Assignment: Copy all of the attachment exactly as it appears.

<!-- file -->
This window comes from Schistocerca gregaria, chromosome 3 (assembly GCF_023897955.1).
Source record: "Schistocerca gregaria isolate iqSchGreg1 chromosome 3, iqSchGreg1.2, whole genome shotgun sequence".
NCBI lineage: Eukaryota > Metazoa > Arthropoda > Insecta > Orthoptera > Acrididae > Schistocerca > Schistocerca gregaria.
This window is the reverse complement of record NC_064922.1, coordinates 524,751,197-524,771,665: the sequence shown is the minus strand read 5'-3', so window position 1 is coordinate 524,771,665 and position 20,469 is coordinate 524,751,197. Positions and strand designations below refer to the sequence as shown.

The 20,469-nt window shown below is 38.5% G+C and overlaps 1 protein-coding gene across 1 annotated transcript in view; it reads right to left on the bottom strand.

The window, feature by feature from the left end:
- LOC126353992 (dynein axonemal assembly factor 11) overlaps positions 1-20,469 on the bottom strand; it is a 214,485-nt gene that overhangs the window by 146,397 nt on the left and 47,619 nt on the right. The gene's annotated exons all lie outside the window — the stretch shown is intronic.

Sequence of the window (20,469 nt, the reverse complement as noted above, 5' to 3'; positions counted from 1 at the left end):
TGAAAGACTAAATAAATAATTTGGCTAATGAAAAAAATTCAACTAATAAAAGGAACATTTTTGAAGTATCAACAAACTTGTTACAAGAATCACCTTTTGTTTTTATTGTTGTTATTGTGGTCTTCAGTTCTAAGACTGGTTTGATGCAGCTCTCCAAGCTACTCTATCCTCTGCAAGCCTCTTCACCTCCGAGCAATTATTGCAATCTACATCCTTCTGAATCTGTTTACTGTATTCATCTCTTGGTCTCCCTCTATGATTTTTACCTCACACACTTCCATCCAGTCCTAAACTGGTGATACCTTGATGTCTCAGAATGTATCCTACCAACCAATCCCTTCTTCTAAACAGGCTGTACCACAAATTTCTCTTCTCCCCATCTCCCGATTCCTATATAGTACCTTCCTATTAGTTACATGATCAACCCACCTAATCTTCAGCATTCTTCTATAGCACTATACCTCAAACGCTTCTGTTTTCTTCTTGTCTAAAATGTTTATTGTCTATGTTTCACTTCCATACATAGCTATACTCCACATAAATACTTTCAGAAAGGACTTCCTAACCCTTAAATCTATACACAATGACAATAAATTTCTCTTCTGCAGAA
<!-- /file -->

This window comes from Schistocerca gregaria, chromosome 3 (assembly GCF_023897955.1).
Source record: "Schistocerca gregaria isolate iqSchGreg1 chromosome 3, iqSchGreg1.2, whole genome shotgun sequence".
NCBI lineage: Eukaryota > Metazoa > Arthropoda > Insecta > Orthoptera > Acrididae > Schistocerca > Schistocerca gregaria.
This window is the reverse complement of record NC_064922.1, coordinates 524,751,197-524,771,665: the sequence shown is the minus strand read 5'-3', so window position 1 is coordinate 524,771,665 and position 20,469 is coordinate 524,751,197. Positions and strand designations below refer to the sequence as shown.

The 20,469-nt window shown below is 38.5% G+C and overlaps 1 protein-coding gene across 1 annotated transcript in view; it reads right to left on the bottom strand.

The window, feature by feature from the left end:
- LOC126353992 (dynein axonemal assembly factor 11) overlaps positions 1-20,469 on the bottom strand; it is a 214,485-nt gene that overhangs the window by 146,397 nt on the left and 47,619 nt on the right. The gene's annotated exons all lie outside the window — the stretch shown is intronic.

Sequence of the window (20,469 nt, the reverse complement as noted above, 5' to 3'; positions counted from 1 at the left end):
TGAAAGACTAAATAAATAATTTGGCTAATGAAAAAAATTCAACTAATAAAAGGAACATTTTTGAAGTATCAACAAACTTGTTACAAGAATCACCTTTTGTTTTTATTGTTGTTATTGTGGTCTTCAGTTCTAAGACTGGTTTGATGCAGCTCTCCAAGCTACTCTATCCTCTGCAAGCCTCTTCACCTCCGAGCAATTATTGCAATCTACATCCTTCTGAATCTGTTTACTGTATTCATCTCTTGGTCTCCCTCTATGATTTTTACCTCACACACTTCCATCCAGTCCTAAACTGGTGATACCTTGATGTCTCAGAATGTATCCTACCAACCAATCCCTTCTTCTAAACAGGCTGTACCACAAATTTCTCTTCTCCCCATCTCCCGATTCCTATATAGTACCTTCCTATTAGTTACATGATCAACCCACCTAATCTTCAGCATTCTTCTATAGCACTATACCTCAAACGCTTCTGTTTTCTTCTTGTCTAAAATGTTTATTGTCTATGTTTCACTTCCATACATAGCTATACTCCACATAAATACTTTCAGAAAGGACTTCCTAACCCTTAAATCTATACACAATGACAATAAATTTCTCTTCTGCAGAA